I Am .....what?
I came into the acting side of the movie industry fairly late in life, although the interest in films had been there since I was a child.
One of the big family events in those pre-television days, was my father setting up an old Pathescope 9.5mm projector and showing black and white films consisting of cartoons, Charlie Chaplin and similar silent movies.
If he ever had to mend a break, which was often, I would latch onto the pieces of film consisting of several frames, which I would later try to project by shining a torch through the strip ... not very successfully I might add! The next step was getting strips of cellophane and then drawing pictures on the strips and "projecting" the pictures onto the wall or a sheet. The exciting part was the process of making these cardboard projectors combined with a torch, even if the final show wasn't as professional as I might have liked.
Like so many things in life, the journey was the exciting part and not arriving at the destination.
There was no doubt that cartoons and animation really made a big impression on me. My first job after leaving school was with Warner Bros. in London, England. I hadn't settled on a job and as I was walking up Wardour Street, which is where most of the film companies are located, I saw the Warner Bros. sign.
My immediate reaction was, "Aha, Bugs Bunny, Tweety Pie and Sylvester". I walked inside, asked to see the Personnel Manager, had a quick interview with her and was offered a job on the spot starting the following week. One of the advantages of education and being able to produce GCE 'O' and 'A' Level certificates.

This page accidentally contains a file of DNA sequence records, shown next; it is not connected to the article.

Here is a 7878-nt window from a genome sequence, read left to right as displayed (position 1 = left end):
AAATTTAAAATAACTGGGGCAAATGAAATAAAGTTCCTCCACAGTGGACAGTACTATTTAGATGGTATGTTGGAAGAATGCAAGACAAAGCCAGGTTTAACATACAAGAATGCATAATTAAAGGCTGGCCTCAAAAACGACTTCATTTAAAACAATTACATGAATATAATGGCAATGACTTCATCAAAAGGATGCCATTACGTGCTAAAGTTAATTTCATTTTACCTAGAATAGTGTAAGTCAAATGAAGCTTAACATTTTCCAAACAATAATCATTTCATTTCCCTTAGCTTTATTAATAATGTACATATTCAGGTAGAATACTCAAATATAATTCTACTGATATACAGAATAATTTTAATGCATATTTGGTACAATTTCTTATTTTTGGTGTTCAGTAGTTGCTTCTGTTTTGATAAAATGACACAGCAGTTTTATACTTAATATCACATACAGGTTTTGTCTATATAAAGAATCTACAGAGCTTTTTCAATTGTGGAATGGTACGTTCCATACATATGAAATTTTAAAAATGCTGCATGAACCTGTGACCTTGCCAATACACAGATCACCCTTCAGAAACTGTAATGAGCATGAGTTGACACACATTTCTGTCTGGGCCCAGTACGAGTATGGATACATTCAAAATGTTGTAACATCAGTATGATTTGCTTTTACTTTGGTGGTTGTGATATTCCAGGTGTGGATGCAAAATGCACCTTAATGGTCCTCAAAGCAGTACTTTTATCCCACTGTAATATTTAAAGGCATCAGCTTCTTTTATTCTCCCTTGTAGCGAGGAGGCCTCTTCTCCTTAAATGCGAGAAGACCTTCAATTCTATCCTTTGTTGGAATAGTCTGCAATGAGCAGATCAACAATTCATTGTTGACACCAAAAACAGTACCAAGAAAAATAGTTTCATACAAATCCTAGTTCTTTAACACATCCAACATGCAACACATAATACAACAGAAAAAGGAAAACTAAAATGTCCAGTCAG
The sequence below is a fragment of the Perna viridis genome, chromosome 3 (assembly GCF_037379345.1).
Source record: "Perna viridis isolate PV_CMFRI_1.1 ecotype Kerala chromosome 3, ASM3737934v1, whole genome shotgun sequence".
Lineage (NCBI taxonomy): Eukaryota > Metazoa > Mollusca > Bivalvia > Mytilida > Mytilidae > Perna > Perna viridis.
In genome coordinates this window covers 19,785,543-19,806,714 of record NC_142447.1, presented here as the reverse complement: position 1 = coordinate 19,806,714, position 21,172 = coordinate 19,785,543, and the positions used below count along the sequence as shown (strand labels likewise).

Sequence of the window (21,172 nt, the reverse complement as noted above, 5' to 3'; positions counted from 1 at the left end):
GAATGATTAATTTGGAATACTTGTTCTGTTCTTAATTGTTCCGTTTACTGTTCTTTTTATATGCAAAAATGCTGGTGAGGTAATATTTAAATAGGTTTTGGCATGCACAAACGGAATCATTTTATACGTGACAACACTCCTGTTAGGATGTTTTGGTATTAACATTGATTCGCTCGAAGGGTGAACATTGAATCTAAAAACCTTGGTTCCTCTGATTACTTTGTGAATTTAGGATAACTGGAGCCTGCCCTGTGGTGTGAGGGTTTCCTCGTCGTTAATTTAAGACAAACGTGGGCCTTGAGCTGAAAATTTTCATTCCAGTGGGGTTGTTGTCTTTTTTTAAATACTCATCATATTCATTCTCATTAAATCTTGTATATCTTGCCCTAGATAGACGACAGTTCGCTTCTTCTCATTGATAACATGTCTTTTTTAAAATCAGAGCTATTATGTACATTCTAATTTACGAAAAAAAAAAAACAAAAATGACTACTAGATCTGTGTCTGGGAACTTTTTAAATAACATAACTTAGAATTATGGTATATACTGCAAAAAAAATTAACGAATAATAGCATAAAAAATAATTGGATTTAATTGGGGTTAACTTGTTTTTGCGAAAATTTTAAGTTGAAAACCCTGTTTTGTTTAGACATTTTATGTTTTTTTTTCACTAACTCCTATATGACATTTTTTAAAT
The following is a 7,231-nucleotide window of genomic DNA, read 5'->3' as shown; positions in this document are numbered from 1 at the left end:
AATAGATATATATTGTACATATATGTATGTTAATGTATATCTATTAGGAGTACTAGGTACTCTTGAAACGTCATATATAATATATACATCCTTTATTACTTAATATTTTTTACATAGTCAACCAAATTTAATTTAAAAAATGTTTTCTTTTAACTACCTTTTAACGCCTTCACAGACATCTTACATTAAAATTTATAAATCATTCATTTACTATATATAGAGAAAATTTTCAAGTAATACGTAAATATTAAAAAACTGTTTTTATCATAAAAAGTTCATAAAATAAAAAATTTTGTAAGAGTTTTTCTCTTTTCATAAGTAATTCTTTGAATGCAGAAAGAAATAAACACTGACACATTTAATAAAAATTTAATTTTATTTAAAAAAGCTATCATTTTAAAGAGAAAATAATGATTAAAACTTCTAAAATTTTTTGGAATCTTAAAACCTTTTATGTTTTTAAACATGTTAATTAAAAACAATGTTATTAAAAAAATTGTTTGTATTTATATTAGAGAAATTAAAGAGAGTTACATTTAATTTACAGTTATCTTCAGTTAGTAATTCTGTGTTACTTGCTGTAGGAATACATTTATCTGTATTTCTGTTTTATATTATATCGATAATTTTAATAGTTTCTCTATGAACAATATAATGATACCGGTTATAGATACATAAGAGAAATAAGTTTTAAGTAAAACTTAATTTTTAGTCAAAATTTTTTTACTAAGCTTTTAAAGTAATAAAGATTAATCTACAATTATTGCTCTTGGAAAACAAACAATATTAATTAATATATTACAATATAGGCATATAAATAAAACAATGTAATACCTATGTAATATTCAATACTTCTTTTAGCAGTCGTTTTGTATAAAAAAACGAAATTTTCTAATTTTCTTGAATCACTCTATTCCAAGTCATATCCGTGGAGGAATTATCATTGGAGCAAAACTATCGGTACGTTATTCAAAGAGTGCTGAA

In my naivete I actually thought that I would be working in a studio, but it turned out to be the distribution arm of the company which dealt with booking films for the cinemas and ensuring they got delivered.
At 20 I invested in my first cine camera - a Eumig which ran on batteries so you didn't have to keep winding the motor up every 20 seconds or so. With that in hand, plus a simple splicer for doing the cutting and editing, I starting shooting "home movies".
Prior to my getting the job at Warner Bros. my father, who understood my fascination for films, set me up with an interview and tour of Merton Park Studios in Wimbledon, which is in South-West London.
I saw the editing rooms, the huge reels of film with which they worked, the magnified eyepieces they used to watch as the frames flashed by, and the accompanying sound track which was either magnetic, akin to a very narrow piece of recording tape, or was a zig-zag line implanted in the film to provide an optical track.
The studios weren't quite as glamourous as I had hoped and I think I would have enjoyed myself there. However, the main problem, apart from the lowly salary for a beginner or apprentice, was the fact that the studios were located on the other side of London to where I lived. I would have had to take a bus and the tube train for something like a 2 hour journey in both directions. Work for 8 hours, travel for another 4 hours, and try to survive on whatever was left from my paltry wages after paying for my season ticket and lunch. I could see a serious financial imbalance here, so I had to turn down the offer.
Now that I have the opportunity to dabble in making my own films, I do at least have the luxury of using a computer and a proper editing set-up, which is a far cry from cutting film and glueing the splices together with an acetate cement that seems more suitable for the glue-sniffing brigade.
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